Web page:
(Effectiveness of Limits on Profit Shifting)Stricter limitations on profit shifting do not necessarily lead to less profit shifted abroad on aggregate. Such regulations are only effective if the burden associated with them is relatively small.
This result is driven by the market exit of some small firms, which occurs because of the compliance costs associated with regulations limiting profit shifting. To gauge the likelihood that such costs force some firms out of the market, let us consider some real-world numbers: In a survey of mid-sized US firms, Slemrod and Venkatesh (2002) find average tax compliance costs of $243,942. In a different sample, Blumenthal and Slemrod (1995) show that about 40% of compliance costs arise due to regulations concerning foreign-source income and are thus directly related to measures against profit shifting. There is also evidence that corporate tax compliance costs fall disproportionally on small firms (Sandford et al. 1989; Slemrod and Venkatesh 2002). For example, even the smallest firms in Slemrod and Venkatesh (2002) sample (firms with less than $5 million assets) report compliance costs of $105,467. Considering even smaller firms (less than 250 employees), Foreman-Peck, Makepeace, and Morgan (2006) find that tax compliance costs bear most heavily on the profitability of the smallest firms. In total, it is plausible that measures against profit shifting force some firms out of the market.
A numerical simulation in Section 4 will shed some more light on this result. First, however, I derive and discuss the conditions that determine the optimal tax rates and limitation on profit shifting in the following section.
3 Optimal Tax Policies
3.1 Optimization of the Tax Haven
The tax haven sets its tax rate
Solving eq.  yields the tax haven’s best response function,
The tax haven reacts to stricter limitations on profit shifting (lower
3.2 Optimization of the Home Country
The home country can decide about two policy instruments, the tax rate and the degree to which it restricts profit shifting. The government employs both instruments in a way that maximizes social welfare. The revenue raised from corporate taxation is used to finance the public good,
Note that income I consists of labor income L and (after-tax) profit income. The fixed costs of profit shifting, f, are paid by all
The first-order conditions for the optimal limitation on profit shifting and the optimal tax rate are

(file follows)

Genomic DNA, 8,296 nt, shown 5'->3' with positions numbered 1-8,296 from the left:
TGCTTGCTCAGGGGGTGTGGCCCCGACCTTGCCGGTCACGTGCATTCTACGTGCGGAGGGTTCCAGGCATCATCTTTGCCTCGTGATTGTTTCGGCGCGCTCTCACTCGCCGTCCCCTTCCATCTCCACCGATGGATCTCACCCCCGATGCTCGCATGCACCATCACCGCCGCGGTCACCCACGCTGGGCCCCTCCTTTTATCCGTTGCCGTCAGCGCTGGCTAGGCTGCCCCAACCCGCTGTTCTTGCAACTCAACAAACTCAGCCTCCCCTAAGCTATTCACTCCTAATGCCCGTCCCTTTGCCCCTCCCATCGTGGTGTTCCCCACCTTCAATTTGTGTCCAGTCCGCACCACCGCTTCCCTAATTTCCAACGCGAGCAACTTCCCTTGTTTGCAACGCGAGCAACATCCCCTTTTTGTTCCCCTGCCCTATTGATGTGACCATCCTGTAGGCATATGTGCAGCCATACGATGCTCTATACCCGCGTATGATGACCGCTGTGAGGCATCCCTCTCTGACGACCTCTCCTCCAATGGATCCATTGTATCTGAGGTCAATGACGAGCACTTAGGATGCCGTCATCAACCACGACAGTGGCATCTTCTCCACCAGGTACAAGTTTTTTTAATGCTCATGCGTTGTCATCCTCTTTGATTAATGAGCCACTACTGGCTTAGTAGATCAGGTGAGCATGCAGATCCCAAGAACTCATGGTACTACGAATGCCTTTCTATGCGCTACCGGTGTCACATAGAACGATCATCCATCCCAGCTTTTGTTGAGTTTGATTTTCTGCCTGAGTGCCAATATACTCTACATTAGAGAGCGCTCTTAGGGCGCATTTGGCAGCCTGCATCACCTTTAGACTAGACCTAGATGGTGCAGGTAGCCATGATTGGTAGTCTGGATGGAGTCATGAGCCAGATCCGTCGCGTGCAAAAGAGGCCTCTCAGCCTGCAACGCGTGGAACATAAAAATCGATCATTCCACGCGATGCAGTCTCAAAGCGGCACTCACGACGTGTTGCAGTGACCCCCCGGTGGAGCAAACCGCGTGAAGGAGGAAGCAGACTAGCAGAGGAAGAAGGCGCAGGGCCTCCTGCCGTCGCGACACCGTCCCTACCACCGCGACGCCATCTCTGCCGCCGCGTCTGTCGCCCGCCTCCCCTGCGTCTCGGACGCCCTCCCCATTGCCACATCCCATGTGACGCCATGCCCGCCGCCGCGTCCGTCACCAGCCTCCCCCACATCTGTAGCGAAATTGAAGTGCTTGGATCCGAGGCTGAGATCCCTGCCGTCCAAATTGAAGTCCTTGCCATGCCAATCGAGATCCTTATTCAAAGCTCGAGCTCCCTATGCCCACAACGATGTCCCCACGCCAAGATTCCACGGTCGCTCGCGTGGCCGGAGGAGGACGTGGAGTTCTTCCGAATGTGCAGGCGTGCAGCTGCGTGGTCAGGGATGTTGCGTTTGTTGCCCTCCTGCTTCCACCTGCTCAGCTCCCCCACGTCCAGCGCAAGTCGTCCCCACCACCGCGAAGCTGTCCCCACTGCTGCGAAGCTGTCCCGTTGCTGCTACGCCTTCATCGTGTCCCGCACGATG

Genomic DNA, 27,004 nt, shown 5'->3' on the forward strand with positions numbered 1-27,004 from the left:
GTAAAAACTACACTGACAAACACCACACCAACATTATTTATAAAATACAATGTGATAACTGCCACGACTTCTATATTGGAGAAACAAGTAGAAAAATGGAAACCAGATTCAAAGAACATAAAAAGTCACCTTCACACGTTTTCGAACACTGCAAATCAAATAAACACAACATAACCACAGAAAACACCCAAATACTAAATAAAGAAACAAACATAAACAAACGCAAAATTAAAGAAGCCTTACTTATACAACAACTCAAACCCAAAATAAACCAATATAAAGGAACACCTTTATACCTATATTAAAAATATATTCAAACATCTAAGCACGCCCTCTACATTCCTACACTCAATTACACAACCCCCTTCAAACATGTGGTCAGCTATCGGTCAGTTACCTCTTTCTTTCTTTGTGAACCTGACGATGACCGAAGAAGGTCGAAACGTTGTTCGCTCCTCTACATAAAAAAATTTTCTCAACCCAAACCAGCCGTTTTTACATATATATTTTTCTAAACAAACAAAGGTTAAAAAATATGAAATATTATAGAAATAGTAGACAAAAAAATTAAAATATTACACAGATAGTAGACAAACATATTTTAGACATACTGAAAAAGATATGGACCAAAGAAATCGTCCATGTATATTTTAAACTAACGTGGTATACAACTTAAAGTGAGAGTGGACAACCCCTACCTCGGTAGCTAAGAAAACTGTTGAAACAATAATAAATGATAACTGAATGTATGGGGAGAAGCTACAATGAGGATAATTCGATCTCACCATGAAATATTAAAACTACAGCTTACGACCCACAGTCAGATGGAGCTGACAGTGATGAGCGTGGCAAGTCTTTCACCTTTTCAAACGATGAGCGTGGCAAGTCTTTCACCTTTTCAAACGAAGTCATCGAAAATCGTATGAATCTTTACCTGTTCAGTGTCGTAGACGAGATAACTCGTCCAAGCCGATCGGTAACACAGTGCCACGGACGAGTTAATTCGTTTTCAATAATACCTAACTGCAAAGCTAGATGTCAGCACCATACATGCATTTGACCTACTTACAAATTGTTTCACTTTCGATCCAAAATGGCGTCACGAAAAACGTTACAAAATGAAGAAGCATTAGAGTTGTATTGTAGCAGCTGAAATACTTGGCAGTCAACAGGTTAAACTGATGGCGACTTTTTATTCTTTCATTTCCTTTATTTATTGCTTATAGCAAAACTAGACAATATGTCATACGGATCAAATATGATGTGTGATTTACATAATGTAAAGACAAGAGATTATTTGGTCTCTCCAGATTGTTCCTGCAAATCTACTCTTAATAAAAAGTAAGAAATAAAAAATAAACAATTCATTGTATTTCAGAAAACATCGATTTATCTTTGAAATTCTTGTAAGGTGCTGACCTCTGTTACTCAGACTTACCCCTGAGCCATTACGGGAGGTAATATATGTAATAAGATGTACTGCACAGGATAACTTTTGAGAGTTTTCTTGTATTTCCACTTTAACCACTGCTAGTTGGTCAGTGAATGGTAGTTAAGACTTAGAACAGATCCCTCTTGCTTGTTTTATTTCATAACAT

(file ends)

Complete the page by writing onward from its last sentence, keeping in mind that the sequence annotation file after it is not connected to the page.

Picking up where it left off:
Due to the analytical complexity of the model, these first-order conditions cannot be solved explicitly for
First, to interpret the effects of such a regulation better, eq.  can be rewritten as
The first term of eq.  captures the effect that limiting profit shifting has on consumption. This term is always positive, showing that stricter regulations (lower
The main advantage of a regulation that limits profit shifting is supposedly that less profits are shifted abroad. The change in the volume of profits shifted has two effects, which are captured in the second term of eq. . First, stricter profit shifting rules increase tax revenues in the home country. Second, less income is lost to tax payments in the tax haven (from the home country’s point of view, taxes paid on profits in the tax haven are a pure loss, as they neither generate tax revenue nor profit income). Moreover, as shown by the third term of eq. , if fewer firms shift profits, less profit income is lost due to the fixed cost f, which firms incur to shift profits. Note, however, that it is not clear whether such a rule really leads to less profits being shifted abroad (see Proposition 1).
The fourth term of eq.  reflects that as fewer firms are in the economy, fewer firms incur the fixed costs of production, c. As this cost is tax deductible, this also has implications for tax revenue. Lastly, the strictness of regulations influences the severity of the burden that is associated with such a limitation on profit shifting. First, lowering
(Welfare effects of regulations to limit profit shifting)The welfare effects of strengthening a limitation on profit shifting are ambiguous and given by eq. . Besides the positive effect of keeping profits in the country, such a regulation has further effects due to the market exit of some firms. This decreases competition and makes consumers worse off as they have fewer varieties from which to choose, but may increase tax revenue (see Proposition 1).
Next, let us consider the effects of a change of the tax rate in the home country,
The first term again captures the effect on consumption: If the tax rate is higher, it is more difficult to be profitable enough to stay in the market despite the excess burden of regulations to limit profit shifting. Thus, a higher tax rate implies fewer varieties in the market, thereby decreasing welfare. The second term captures the effect of a tax rate increase on tax revenues. First, there is a direct effect: For a given tax base, a higher tax rate implies higher revenues. 20 However, there is also a negative indirect effect, as the tax base decreases because the higher tax rate leads to more profit shifting. The additional profit shifting also implies that income is “lost” in the tax haven, because more profits are taxed there. This effect is represented by the third summand of eq. . As more firms incur the fixed costs of profit shifting, income is further reduces, as the fourth term shows. Lastly, there also is a positive effect of market exit due to higher tax rates: As fewer firms are active, the dead weight loss of the limitation on profit shifting affects fewer firms and fewer firms have to pay the fixed costs of production.
These various effects allow no clear conclusion whether limiting profit shifting is desirable, given that it imposes costs on all firms. To see the effects of such a limitation more clearly, the next section looks at some numerical simulations of the modeled economy.